City Seeking Hydrogeologic Firm

Written by Neil Farrell

Neil has been a journalist covering the Estero Bay Area for over 27 years. He’s won numerous journalism awards in several different categories over his career.

June 6, 2024

The City of Morro Bay is out now for bids on continuing the push to recycle the town’s treated wastewater, with an eye at supporting a groundwater basin that it uses for drinking water.

A “Request for Proposals” went out May 6 seeking bids, “from qualified hydrogeologic firms, consultants, or individuals for well design and construction support services for recycled water injection and monitoring wells for the Recycled Water Facilities component of the Water Reclamation Facility Program (WRF Program),” a City notice of the RFP reads. “Additionally, the City is requesting proposals for well design and construction support services for a new potable water extraction well.”

As a professional services contract, the City doesn’t have an cost estimate in its notice, which would be part of a construction bid package. 

Instead, the RFP seeks someone to site, design and then oversee the well projects, with costs being negotiated after the contract award.

The City has always planned to recycle the triple-treated and micro-filtered wastewater produced by its new treatment plant, and had originally planned the project claiming it could recycle as much as 800-acre feet a year (AFY) through this injection-extraction process. 

The Morro Creek underground aquifer is where this exchange of water has always been planned to take place, as the City has unlimited water rights because there are no downstream users to share the aquifer with.

But as the project got underway, the plan shifted to using the injected wastewater as a block against potential seawater intrusion caused by the City pumping its wells along the eastern edge of Lila Keiser Park.

Under that scenario, the City would mostly just discharge the wastewater into the ocean, pumping it into the ground only a few days a month to keep up the seawater block; and the City would continue to have state water as its primary source of drinking water. 

That water, which arrives here fully treated and ready to drink,  is blended with Morro Creek well water, which is first filtered at the old desalination plant on Atascadero Road before being piped across town to a tank farm on Kings Street.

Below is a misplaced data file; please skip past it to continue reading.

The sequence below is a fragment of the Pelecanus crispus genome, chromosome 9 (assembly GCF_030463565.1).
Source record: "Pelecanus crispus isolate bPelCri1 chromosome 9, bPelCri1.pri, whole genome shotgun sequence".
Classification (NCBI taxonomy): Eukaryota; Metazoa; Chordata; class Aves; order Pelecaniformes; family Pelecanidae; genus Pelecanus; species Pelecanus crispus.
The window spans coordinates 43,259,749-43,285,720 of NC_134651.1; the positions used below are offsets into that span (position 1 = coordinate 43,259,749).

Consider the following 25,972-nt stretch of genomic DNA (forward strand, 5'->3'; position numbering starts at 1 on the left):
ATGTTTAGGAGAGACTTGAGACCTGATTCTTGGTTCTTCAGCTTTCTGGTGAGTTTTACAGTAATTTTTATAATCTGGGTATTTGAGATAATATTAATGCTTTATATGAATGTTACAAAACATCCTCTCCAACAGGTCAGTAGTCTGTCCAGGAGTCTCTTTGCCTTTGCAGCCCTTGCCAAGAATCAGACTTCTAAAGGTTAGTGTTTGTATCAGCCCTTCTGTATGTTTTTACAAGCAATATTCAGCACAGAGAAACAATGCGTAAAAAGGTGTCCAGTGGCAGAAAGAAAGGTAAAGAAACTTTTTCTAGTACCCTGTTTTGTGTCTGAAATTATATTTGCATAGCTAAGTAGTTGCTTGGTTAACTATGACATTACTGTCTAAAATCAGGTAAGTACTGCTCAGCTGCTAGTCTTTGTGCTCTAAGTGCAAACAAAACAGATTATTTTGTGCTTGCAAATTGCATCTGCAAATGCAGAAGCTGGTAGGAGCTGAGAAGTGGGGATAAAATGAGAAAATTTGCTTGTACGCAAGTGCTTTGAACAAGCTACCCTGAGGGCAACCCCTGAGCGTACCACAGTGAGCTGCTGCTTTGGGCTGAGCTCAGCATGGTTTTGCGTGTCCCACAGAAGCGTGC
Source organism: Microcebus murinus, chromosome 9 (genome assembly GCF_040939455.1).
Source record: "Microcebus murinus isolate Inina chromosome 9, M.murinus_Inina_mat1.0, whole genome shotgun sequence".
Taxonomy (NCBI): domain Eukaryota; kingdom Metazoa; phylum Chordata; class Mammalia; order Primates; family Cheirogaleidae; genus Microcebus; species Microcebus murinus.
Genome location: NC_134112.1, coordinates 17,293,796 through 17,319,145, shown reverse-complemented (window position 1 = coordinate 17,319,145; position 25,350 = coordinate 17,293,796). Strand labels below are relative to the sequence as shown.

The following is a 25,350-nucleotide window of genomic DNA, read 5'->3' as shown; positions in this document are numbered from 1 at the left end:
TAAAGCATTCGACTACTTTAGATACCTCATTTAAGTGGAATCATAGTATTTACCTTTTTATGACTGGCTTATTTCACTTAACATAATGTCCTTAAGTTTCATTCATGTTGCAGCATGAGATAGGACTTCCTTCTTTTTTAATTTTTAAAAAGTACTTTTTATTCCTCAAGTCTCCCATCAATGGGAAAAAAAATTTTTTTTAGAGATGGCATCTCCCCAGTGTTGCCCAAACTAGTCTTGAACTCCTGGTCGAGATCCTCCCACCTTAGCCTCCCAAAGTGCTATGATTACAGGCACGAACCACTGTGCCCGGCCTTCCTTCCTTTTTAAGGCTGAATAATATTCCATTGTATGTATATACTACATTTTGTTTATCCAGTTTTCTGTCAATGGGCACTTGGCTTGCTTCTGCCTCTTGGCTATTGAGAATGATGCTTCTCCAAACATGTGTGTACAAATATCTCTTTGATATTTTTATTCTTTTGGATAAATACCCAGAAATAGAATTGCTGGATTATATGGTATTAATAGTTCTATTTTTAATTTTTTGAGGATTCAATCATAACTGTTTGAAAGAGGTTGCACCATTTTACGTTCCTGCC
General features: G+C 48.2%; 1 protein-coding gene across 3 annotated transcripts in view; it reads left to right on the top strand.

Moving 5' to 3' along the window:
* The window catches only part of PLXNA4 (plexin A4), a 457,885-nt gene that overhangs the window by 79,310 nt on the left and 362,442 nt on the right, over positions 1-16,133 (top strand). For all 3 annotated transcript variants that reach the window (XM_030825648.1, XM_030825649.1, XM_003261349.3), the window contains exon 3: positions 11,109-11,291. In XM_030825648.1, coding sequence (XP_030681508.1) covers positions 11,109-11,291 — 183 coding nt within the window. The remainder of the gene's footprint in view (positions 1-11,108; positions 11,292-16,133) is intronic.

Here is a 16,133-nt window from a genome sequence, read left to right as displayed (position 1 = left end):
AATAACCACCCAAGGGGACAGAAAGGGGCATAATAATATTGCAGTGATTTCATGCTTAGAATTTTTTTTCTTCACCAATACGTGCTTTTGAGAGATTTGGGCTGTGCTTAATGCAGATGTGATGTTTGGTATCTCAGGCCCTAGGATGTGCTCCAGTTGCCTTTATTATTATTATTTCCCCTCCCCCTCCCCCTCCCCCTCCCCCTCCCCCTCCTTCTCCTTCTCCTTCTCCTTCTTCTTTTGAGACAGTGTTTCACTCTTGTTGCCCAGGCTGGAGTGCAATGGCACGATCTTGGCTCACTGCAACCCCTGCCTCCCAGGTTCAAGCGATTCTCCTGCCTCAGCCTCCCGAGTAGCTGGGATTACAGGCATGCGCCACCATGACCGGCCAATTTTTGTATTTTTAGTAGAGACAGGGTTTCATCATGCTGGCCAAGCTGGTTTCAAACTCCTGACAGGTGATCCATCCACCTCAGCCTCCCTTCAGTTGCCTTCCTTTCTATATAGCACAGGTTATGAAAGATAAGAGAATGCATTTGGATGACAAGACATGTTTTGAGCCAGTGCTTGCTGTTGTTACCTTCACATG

There it is disinfected and blended with the state water before being distributed to customers. These two sources, plus one well out in Chorro Valley, are the only ones available to the City for drinking water. Since its arrival in the mid-1990s, the State Water Project has provided the vast majority of the town’s drinking water.

The injection well location has been somewhat of a moving target with several different locations being looked at over the past several years. 

The City eventually settled on a corner of the power plant property, near the corner of Morro Creek and Hwy 1. Indeed, the City paid property owner Vistra for that easement and another that accommodated a sewer pipe running from the Front Street parking lot on Embarcadero over to Main Street and a new lift station that was constructed next to Lemos Ranch Pet Supply Store.

The City at one point had switched its plans from so-called “indirect potable reuse” to a system of “purple pies” that would carry the wastewater to areas with lots of grass for irrigation.

But a letter from the State Water Quality Control Board’s financing office, which made available some $100 million in low-interest loans for the sewer project, said it would hold the City to the original recycling number of 800 AFY, or it could be made to repay the loans early. This RFP is apparently moving forward with that directive.

Estero Bay News asked Public Works about this RFP but didn’t get a response before deadline. We’ll follow up with that information in a future issue when we get a response, and the City awards its contract.

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